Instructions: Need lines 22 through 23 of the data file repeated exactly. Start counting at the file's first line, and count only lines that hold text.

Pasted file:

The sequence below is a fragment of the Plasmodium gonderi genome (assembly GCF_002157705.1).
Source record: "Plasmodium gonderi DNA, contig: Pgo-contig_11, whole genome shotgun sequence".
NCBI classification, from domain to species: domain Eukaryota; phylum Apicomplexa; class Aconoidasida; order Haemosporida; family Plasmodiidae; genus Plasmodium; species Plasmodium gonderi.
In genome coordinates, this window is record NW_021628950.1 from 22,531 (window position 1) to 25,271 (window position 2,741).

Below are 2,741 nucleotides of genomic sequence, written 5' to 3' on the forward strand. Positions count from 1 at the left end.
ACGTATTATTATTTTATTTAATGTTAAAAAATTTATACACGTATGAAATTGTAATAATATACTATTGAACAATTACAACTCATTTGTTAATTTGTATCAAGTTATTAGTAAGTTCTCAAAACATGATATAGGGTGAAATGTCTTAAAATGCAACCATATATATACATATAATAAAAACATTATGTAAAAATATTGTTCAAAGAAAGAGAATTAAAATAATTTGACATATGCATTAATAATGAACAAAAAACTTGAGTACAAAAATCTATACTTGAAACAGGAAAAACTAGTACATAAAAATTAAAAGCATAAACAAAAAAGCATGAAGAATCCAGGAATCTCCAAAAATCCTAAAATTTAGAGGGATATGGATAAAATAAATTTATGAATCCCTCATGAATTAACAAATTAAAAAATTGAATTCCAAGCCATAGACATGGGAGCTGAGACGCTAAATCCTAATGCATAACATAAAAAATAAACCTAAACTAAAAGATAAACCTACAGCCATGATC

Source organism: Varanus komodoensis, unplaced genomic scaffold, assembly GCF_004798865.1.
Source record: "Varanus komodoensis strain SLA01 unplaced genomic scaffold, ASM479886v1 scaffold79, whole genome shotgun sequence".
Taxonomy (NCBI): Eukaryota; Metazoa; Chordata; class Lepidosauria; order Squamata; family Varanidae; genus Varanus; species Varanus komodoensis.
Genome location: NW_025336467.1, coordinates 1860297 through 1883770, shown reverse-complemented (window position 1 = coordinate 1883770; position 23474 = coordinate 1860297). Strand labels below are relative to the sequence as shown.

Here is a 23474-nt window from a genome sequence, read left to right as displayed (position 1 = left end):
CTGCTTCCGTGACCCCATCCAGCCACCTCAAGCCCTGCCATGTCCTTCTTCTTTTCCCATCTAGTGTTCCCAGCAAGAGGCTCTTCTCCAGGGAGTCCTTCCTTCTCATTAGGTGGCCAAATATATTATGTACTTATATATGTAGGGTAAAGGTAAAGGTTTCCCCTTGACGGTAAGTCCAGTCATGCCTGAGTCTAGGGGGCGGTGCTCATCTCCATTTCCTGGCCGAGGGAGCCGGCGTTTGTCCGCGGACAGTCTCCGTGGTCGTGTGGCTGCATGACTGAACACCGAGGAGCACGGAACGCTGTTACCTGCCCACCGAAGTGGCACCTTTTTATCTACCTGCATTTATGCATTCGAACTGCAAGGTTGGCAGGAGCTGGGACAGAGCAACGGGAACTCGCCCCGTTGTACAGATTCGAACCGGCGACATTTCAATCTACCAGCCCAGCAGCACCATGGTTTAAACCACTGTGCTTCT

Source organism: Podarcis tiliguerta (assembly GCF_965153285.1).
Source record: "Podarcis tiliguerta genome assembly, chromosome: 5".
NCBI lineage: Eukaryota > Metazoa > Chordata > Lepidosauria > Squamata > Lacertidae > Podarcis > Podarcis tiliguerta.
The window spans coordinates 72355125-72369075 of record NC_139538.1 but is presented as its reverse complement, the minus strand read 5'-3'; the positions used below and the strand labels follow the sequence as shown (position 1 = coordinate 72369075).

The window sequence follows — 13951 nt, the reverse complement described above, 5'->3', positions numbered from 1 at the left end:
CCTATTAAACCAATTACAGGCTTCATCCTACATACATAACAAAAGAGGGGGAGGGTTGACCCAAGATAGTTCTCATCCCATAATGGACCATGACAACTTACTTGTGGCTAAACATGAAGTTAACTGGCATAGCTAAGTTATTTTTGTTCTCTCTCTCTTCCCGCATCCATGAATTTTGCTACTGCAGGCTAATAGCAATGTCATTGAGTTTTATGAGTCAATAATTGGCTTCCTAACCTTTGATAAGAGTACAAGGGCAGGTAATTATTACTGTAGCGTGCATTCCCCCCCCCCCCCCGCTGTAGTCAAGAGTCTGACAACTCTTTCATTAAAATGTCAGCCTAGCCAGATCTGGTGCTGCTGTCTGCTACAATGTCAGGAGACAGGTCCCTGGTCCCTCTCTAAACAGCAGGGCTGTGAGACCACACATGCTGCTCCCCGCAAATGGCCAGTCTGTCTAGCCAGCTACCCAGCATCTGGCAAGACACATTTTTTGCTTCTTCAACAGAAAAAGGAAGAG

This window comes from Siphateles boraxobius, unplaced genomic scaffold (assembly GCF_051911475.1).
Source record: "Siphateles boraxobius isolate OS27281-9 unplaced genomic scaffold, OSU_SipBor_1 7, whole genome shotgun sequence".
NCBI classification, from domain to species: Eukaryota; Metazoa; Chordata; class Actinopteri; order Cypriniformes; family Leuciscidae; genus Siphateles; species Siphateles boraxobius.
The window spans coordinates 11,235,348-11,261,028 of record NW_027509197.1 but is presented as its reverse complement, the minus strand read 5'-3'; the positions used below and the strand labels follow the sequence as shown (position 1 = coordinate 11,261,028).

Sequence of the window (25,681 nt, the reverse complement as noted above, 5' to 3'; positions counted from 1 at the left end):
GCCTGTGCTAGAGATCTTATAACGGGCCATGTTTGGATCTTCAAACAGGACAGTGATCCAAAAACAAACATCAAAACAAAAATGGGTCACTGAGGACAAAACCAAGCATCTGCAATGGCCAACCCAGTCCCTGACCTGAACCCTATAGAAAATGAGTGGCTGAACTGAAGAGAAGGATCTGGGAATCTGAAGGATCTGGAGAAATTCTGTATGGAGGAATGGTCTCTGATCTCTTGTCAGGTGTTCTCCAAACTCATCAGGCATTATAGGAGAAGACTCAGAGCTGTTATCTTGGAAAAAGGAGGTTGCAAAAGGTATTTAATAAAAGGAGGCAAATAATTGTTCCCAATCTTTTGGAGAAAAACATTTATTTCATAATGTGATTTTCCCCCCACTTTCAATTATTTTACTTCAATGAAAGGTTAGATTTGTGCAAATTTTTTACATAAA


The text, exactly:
The window spans coordinates 11,235,348-11,261,028 of record NW_027509197.1 but is presented as its reverse complement, the minus strand read 5'-3'; the positions used below and the strand labels follow the sequence as shown (position 1 = coordinate 11,261,028).

Sequence of the window (25,681 nt, the reverse complement as noted above, 5' to 3'; positions counted from 1 at the left end):